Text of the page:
Guest blog by David Davis MP
David Davis has brought together politicians from across the Conservative Party to call on the chancellor to invest in social housing at the upcoming budget. This is another clear example of the growing cross-party consensus on the issue, and an important milestone. The letter appeared exclusively in The Sun on the 9th of March along with the following piece by David Davis where he makes his case for social housing to the government.
Although I started life as a working-class son of a single mother, I believe I have been incredibly lucky, with several British institutions giving me a helping hand to achieve success in life.
Education played a big part of that, but the stability provided by my family securing a council house when I was growing up was invaluable in allowing me to focus on getting ahead in life.
Before my family were offered our council house in South West London we were living in very poor conditions, like many other families at the time. The council house we were allocated offered a new beginning for me and my family. It offered a launchpad from which we could build our lives, careers and education.
Many young people today are not so lucky. On housing we have taken a step back, generationally. Whereas my family could be certain of a secure home with a rent we could afford, too many young people today will never know what a stable foundation like that can do for them.
A proper home lets people get on with their lives – get their children into a good school, start their own business, become involved in the local community. These are great British traits that the Conservative party should be fighting for every day.
After all, we created Right-to-Buy which has been a great source of stability and mobility for millions, and a great triumph of conservative values. However, we now need to reorient the policy so that the great opportunities we continue to offer to people with Right-to-Buy are more than matched by building new social housing to replace what we sell. This is important if we want to give more people the same chance I had.
Shelter recently found there was a net loss of 17,000 council houses last year as a result of demolitions and properties sold off through Right-to-Buy. This is happening while thousands of hard-working families sit on social housing waiting lists, desperate for a shot at the stability they cannot find anywhere else.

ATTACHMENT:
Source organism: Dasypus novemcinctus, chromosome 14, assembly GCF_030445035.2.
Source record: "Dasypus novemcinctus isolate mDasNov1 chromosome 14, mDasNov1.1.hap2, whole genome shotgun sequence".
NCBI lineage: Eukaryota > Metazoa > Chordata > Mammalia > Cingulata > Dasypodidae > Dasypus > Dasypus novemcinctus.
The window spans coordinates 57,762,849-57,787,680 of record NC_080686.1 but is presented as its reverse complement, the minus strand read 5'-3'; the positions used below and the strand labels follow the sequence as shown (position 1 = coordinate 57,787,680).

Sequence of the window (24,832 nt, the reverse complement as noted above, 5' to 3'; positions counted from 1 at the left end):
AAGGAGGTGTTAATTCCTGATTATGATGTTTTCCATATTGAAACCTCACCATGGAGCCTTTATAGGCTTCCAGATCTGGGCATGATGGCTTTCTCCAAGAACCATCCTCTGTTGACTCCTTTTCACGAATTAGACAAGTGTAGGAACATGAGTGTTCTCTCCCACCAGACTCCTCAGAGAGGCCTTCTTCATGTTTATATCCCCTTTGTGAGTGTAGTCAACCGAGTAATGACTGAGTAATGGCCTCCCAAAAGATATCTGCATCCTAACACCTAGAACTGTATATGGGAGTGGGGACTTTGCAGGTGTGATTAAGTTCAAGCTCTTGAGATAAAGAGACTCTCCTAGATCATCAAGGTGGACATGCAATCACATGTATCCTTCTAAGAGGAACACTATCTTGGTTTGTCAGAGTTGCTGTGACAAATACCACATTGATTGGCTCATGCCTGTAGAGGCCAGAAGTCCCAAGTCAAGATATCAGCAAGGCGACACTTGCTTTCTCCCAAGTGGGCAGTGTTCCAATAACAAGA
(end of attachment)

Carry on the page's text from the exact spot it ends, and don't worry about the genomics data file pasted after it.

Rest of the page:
Runaway house prices mean owning your own home has become a distant dream for many lower paid workers – receptionists, hospital porters, teaching assistants. These hard-working people still deserve a secure home, an opportunity that is simply not available to many in today’s society. In the last 15 years alone house prices in England have grown at twice the pace of wages. The average home increased in value by 66% between 2004 and 2019, while wages only grew by 35%.
Investing in social housing should be a deeply conservative ideal. It gives people a platform on which to build their lives, to progress and to grow. It is an essential element of a society that values social mobility.
After all, it was a Conservative led council in Liverpool that built the first ever council house as far back as 1869.
At last year’s General Election people up and down the country, many from poorer backgrounds and living in social housing, put their trust in the Conservative Party to deliver for them.
If our policies simply continue to provide only expensive new builds for the already well off, and almost unaffordable rents for the rest, then people might be left wondering if that trust was misplaced.
By building up our nation’s social housing and ensuring there is sufficient stock of affordable homes, we can give people a chance of a good home and deliver on our promises of fairness and aspiration.
There is a world of difference between my childhood home and the grim high rises that have come to define social housing for many today. But done right, new social housing can create thriving community hubs; minimise crime; and be as appealing as new garden villages and towns. You need only got to look at Goldsmiths Street, the award-winning new development in Norwich, to know this vision is achievable.
But warm words alone won’t build good quality, affordable homes. We need money to build, and this year’s budget is a chance to signal the Party is serious about tackling housing inequality head on. I’ve led a group of 27 fellow Conservative MPs from across the country to call on the Chancellor to let our voters know who’s side we are on.
Many of us have felt the benefits of social housing in our own lives and we want the next generation to have the same shot at success we did. I hope our new Chancellor listens to our call in his budget.
This is a guest blog and does not not necessarily represent the views of Shelter.